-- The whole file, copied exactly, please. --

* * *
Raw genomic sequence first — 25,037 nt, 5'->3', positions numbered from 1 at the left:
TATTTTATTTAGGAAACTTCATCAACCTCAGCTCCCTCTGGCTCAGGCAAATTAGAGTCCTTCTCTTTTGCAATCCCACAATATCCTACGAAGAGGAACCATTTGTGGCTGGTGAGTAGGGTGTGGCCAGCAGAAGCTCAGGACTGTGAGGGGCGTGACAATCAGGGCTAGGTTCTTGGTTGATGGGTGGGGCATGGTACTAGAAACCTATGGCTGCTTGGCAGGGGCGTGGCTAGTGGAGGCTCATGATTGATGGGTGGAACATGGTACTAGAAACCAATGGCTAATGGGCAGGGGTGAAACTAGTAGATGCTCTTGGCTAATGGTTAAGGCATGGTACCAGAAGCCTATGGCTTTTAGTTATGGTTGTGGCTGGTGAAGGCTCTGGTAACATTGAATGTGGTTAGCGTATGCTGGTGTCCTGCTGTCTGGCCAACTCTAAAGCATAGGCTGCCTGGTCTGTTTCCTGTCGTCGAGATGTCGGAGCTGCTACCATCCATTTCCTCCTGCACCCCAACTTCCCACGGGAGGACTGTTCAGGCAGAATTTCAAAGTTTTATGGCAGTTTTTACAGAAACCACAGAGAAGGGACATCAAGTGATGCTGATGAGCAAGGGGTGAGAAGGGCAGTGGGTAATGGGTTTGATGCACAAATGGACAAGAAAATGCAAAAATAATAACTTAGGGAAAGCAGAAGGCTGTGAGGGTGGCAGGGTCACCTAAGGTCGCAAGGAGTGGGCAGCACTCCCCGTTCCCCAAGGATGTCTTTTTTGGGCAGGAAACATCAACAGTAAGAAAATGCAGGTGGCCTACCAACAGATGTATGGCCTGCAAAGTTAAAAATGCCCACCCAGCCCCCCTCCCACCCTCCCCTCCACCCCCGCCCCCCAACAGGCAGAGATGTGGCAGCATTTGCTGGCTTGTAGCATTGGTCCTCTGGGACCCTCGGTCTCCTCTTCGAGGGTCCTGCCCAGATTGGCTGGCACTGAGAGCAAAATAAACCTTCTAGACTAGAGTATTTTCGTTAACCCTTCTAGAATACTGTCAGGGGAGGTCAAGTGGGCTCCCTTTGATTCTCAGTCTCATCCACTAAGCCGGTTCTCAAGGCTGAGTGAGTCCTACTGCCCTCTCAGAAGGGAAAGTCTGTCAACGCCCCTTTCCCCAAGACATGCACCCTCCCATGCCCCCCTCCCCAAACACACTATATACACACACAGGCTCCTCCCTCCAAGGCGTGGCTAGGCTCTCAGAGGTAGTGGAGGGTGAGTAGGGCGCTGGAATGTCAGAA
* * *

Raw genomic sequence first — 25,037 nt, 5'->3', positions numbered from 1 at the left:
TATTTTATTTAGGAAACTTCATCAACCTCAGCTCCCTCTGGCTCAGGCAAATTAGAGTCCTTCTCTTTTGCAATCCCACAATATCCTACGAAGAGGAACCATTTGTGGCTGGTGAGTAGGGTGTGGCCAGCAGAAGCTCAGGACTGTGAGGGGCGTGACAATCAGGGCTAGGTTCTTGGTTGATGGGTGGGGCATGGTACTAGAAACCTATGGCTGCTTGGCAGGGGCGTGGCTAGTGGAGGCTCATGATTGATGGGTGGAACATGGTACTAGAAACCAATGGCTAATGGGCAGGGGTGAAACTAGTAGATGCTCTTGGCTAATGGTTAAGGCATGGTACCAGAAGCCTATGGCTTTTAGTTATGGTTGTGGCTGGTGAAGGCTCTGGTAACATTGAATGTGGTTAGCGTATGCTGGTGTCCTGCTGTCTGGCCAACTCTAAAGCATAGGCTGCCTGGTCTGTTTCCTGTCGTCGAGATGTCGGAGCTGCTACCATCCATTTCCTCCTGCACCCCAACTTCCCACGGGAGGACTGTTCAGGCAGAATTTCAAAGTTTTATGGCAGTTTTTACAGAAACCACAGAGAAGGGACATCAAGTGATGCTGATGAGCAAGGGGTGAGAAGGGCAGTGGGTAATGGGTTTGATGCACAAATGGACAAGAAAATGCAAAAATAATAACTTAGGGAAAGCAGAAGGCTGTGAGGGTGGCAGGGTCACCTAAGGTCGCAAGGAGTGGGCAGCACTCCCCGTTCCCCAAGGATGTCTTTTTTGGGCAGGAAACATCAACAGTAAGAAAATGCAGGTGGCCTACCAACAGATGTATGGCCTGCAAAGTTAAAAATGCCCACCCAGCCCCCCTCCCACCCTCCCCTCCACCCCCGCCCCCCAACAGGCAGAGATGTGGCAGCATTTGCTGGCTTGTAGCATTGGTCCTCTGGGACCCTCGGTCTCCTCTTCGAGGGTCCTGCCCAGATTGGCTGGCACTGAGAGCAAAATAAACCTTCTAGACTAGAGTATTTTCGTTAACCCTTCTAGAATACTGTCAGGGGAGGTCAAGTGGGCTCCCTTTGATTCTCAGTCTCATCCACTAAGCCGGTTCTCAAGGCTGAGTGAGTCCTACTGCCCTCTCAGAAGGGAAAGTCTGTCAACGCCCCTTTCCCCAAGACATGCACCCTCCCATGCCCCCCTCCCCAAACACACTATATACACACACAGGCTCCTCCCTCCAAGGCGTGGCTAGGCTCTCAGAGGTAGTGGAGGGTGAGTAGGGCGCTGGAATGTCAGAA